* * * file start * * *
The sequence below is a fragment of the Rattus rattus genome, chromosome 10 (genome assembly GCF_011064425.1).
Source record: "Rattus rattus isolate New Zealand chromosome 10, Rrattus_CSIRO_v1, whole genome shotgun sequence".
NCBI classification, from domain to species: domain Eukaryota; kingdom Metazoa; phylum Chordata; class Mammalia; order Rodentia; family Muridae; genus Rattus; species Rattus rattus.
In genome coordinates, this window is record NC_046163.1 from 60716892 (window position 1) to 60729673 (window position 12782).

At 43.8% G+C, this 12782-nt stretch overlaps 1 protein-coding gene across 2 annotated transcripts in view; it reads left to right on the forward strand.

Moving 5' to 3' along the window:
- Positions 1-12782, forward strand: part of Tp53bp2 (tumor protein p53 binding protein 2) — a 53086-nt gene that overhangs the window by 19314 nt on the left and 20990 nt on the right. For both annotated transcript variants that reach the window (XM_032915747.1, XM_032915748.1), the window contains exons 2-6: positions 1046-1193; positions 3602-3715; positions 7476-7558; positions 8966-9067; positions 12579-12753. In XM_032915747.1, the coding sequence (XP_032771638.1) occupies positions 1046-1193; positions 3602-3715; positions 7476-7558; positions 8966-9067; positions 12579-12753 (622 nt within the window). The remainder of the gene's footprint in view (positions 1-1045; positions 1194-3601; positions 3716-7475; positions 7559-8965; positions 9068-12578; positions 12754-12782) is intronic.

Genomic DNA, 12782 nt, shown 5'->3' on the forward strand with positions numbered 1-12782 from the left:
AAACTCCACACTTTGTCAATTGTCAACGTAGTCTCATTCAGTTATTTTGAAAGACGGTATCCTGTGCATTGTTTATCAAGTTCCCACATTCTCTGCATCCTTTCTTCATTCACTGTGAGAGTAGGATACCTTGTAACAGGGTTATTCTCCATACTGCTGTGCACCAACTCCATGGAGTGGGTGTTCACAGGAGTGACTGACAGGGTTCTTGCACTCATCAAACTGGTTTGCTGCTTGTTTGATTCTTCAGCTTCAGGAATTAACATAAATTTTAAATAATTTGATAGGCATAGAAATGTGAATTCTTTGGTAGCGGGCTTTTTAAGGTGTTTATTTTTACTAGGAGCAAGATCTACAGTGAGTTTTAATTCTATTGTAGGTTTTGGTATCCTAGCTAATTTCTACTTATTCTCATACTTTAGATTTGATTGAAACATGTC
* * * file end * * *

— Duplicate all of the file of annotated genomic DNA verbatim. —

The sequence below is a fragment of the Rattus rattus genome, chromosome 10 (genome assembly GCF_011064425.1).
Source record: "Rattus rattus isolate New Zealand chromosome 10, Rrattus_CSIRO_v1, whole genome shotgun sequence".
NCBI classification, from domain to species: domain Eukaryota; kingdom Metazoa; phylum Chordata; class Mammalia; order Rodentia; family Muridae; genus Rattus; species Rattus rattus.
In genome coordinates, this window is record NC_046163.1 from 60716892 (window position 1) to 60729673 (window position 12782).

At 43.8% G+C, this 12782-nt stretch overlaps 1 protein-coding gene across 2 annotated transcripts in view; it reads left to right on the forward strand.

Moving 5' to 3' along the window:
- Positions 1-12782, forward strand: part of Tp53bp2 (tumor protein p53 binding protein 2) — a 53086-nt gene that overhangs the window by 19314 nt on the left and 20990 nt on the right. For both annotated transcript variants that reach the window (XM_032915747.1, XM_032915748.1), the window contains exons 2-6: positions 1046-1193; positions 3602-3715; positions 7476-7558; positions 8966-9067; positions 12579-12753. In XM_032915747.1, the coding sequence (XP_032771638.1) occupies positions 1046-1193; positions 3602-3715; positions 7476-7558; positions 8966-9067; positions 12579-12753 (622 nt within the window). The remainder of the gene's footprint in view (positions 1-1045; positions 1194-3601; positions 3716-7475; positions 7559-8965; positions 9068-12578; positions 12754-12782) is intronic.

Genomic DNA, 12782 nt, shown 5'->3' on the forward strand with positions numbered 1-12782 from the left:
AAACTCCACACTTTGTCAATTGTCAACGTAGTCTCATTCAGTTATTTTGAAAGACGGTATCCTGTGCATTGTTTATCAAGTTCCCACATTCTCTGCATCCTTTCTTCATTCACTGTGAGAGTAGGATACCTTGTAACAGGGTTATTCTCCATACTGCTGTGCACCAACTCCATGGAGTGGGTGTTCACAGGAGTGACTGACAGGGTTCTTGCACTCATCAAACTGGTTTGCTGCTTGTTTGATTCTTCAGCTTCAGGAATTAACATAAATTTTAAATAATTTGATAGGCATAGAAATGTGAATTCTTTGGTAGCGGGCTTTTTAAGGTGTTTATTTTTACTAGGAGCAAGATCTACAGTGAGTTTTAATTCTATTGTAGGTTTTGGTATCCTAGCTAATTTCTACTTATTCTCATACTTTAGATTTGATTGAAACATGTC